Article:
refer


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refer

(rĭ-fĕr′, rē-) [L. referre, to bring back]
1. To allude to or mention.
2. To direct attention to.
3. To recommend someone to another health care provider for specific testing or treatment.
References in periodicals archive ?
B-A general class is used to refer to a specific class.
More details about the mechanics and guidelines on Refer an Author Program can be viewed at http://www.bookwhirl.com/Refer-an-Author-Program.html.
Thus, they have tended to assume that it refers generally to any man having sex with another male.
* Take or return calls promptly, especially when there are questions about whether or not to refer
GPs locally are very pleased that Monmouthshire Local Health Board has funded some MRI appointments in a specialised centre on the NHS to which GPs can refer directly.
Given the observation that conceptions refer to tacit knowledge, this is doubtful to say the least.
Among such perspectives one may refer to those who link the environment with the capitalist mode of production, (Sunderlin, 2003) and those who approach the environment from the perspective of its impact on national security, and focus mainly on the area in which environmental concerns and security strategies interact (Winnefeld and Morris, 1994).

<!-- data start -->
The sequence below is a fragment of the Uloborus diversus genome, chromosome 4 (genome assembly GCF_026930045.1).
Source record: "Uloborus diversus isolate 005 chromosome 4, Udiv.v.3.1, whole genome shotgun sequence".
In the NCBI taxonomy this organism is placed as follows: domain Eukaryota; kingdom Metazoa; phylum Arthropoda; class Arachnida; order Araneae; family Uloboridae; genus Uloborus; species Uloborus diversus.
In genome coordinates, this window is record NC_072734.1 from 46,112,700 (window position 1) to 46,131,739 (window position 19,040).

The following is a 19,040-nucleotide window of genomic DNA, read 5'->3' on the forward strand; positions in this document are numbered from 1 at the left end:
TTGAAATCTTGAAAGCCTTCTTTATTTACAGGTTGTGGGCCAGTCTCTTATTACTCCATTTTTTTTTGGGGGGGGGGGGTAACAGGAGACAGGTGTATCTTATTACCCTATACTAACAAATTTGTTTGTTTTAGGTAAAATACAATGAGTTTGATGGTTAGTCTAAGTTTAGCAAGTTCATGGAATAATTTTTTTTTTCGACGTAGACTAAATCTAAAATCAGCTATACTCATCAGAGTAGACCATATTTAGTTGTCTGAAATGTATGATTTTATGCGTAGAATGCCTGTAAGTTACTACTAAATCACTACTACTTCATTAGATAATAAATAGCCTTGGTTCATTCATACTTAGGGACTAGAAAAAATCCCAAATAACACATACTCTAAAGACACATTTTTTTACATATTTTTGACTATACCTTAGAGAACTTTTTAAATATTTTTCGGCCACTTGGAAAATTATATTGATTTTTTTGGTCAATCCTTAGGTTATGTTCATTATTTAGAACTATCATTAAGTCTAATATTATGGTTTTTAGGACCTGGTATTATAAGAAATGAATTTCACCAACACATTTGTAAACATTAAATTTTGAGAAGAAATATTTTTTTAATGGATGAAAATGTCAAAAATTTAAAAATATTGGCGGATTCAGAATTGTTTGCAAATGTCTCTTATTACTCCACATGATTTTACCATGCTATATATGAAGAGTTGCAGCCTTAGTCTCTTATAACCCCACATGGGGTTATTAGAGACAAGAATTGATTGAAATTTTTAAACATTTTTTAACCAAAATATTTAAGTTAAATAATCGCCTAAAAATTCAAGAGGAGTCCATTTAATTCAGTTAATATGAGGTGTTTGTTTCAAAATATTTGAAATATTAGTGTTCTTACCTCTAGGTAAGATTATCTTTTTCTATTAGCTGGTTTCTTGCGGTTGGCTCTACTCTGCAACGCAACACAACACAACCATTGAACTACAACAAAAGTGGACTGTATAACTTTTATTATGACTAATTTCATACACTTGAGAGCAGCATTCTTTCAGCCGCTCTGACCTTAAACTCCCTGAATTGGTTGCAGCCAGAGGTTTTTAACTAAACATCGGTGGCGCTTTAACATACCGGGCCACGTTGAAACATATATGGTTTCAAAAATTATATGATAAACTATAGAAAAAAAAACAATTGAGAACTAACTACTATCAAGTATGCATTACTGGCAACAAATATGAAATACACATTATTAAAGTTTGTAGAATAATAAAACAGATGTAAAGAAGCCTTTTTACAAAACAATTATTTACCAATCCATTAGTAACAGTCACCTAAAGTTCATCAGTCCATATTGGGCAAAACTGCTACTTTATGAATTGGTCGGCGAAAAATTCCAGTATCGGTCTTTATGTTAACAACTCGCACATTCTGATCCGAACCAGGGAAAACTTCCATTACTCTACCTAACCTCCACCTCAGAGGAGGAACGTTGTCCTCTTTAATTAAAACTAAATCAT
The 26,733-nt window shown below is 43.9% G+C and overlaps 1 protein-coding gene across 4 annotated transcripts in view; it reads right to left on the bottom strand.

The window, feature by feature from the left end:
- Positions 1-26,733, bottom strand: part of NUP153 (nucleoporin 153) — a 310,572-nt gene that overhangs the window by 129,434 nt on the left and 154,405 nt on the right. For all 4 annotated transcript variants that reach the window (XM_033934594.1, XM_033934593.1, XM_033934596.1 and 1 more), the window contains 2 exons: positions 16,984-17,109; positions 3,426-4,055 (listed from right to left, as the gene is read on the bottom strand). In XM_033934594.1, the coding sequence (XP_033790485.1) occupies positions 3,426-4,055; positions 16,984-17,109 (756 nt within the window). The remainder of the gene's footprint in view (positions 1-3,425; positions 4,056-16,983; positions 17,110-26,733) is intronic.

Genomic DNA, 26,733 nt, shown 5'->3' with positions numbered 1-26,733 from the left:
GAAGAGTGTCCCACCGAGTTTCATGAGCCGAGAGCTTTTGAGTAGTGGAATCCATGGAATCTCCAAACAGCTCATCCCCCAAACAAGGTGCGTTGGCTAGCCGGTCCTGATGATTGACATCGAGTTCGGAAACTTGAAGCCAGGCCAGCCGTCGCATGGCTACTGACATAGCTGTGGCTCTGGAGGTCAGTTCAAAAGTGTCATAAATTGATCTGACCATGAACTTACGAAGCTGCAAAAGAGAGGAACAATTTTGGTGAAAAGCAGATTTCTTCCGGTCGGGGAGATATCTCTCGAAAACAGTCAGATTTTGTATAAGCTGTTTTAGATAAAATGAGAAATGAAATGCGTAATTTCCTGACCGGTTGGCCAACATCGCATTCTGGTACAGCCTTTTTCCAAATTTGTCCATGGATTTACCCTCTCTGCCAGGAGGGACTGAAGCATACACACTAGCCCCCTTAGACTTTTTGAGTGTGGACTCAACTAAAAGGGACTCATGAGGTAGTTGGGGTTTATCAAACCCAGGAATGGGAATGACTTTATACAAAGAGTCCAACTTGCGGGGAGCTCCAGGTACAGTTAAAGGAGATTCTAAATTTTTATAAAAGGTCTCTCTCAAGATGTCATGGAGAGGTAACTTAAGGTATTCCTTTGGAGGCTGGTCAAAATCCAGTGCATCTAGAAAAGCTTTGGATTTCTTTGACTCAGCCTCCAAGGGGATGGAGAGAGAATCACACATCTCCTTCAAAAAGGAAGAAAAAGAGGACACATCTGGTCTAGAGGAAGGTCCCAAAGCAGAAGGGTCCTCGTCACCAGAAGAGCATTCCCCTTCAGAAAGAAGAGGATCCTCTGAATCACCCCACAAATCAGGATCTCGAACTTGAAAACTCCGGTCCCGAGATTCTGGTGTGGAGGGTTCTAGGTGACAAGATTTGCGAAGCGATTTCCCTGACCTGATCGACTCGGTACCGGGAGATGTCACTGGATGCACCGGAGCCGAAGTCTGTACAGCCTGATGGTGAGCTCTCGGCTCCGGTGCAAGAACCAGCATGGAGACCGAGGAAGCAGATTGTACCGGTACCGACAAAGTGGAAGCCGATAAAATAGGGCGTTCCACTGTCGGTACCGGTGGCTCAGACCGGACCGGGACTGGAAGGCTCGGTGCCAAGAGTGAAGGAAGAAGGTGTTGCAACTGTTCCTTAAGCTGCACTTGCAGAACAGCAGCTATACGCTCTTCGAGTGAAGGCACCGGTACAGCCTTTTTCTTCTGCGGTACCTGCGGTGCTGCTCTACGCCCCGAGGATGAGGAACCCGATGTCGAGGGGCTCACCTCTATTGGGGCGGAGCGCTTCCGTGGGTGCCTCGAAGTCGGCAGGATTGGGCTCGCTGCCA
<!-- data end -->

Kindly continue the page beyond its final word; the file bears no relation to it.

For example, according to Porcaro, Massachusetts CPAs who refer clients to multiple investment advisory firms must register with the state because these referrals are interpreted as investment advice.
He admits that proverbs conveying a moral in veiled form are the best in their category; but he rightly refers to the practice of ancient authors, who frequently refer to expressions as proverbial even when they lack these characteristics.
Depending on whether the client is making a new vocational choice or adjusting to a current work environment, counselors can refer to specific portions of the coping strategies model in Figure 2.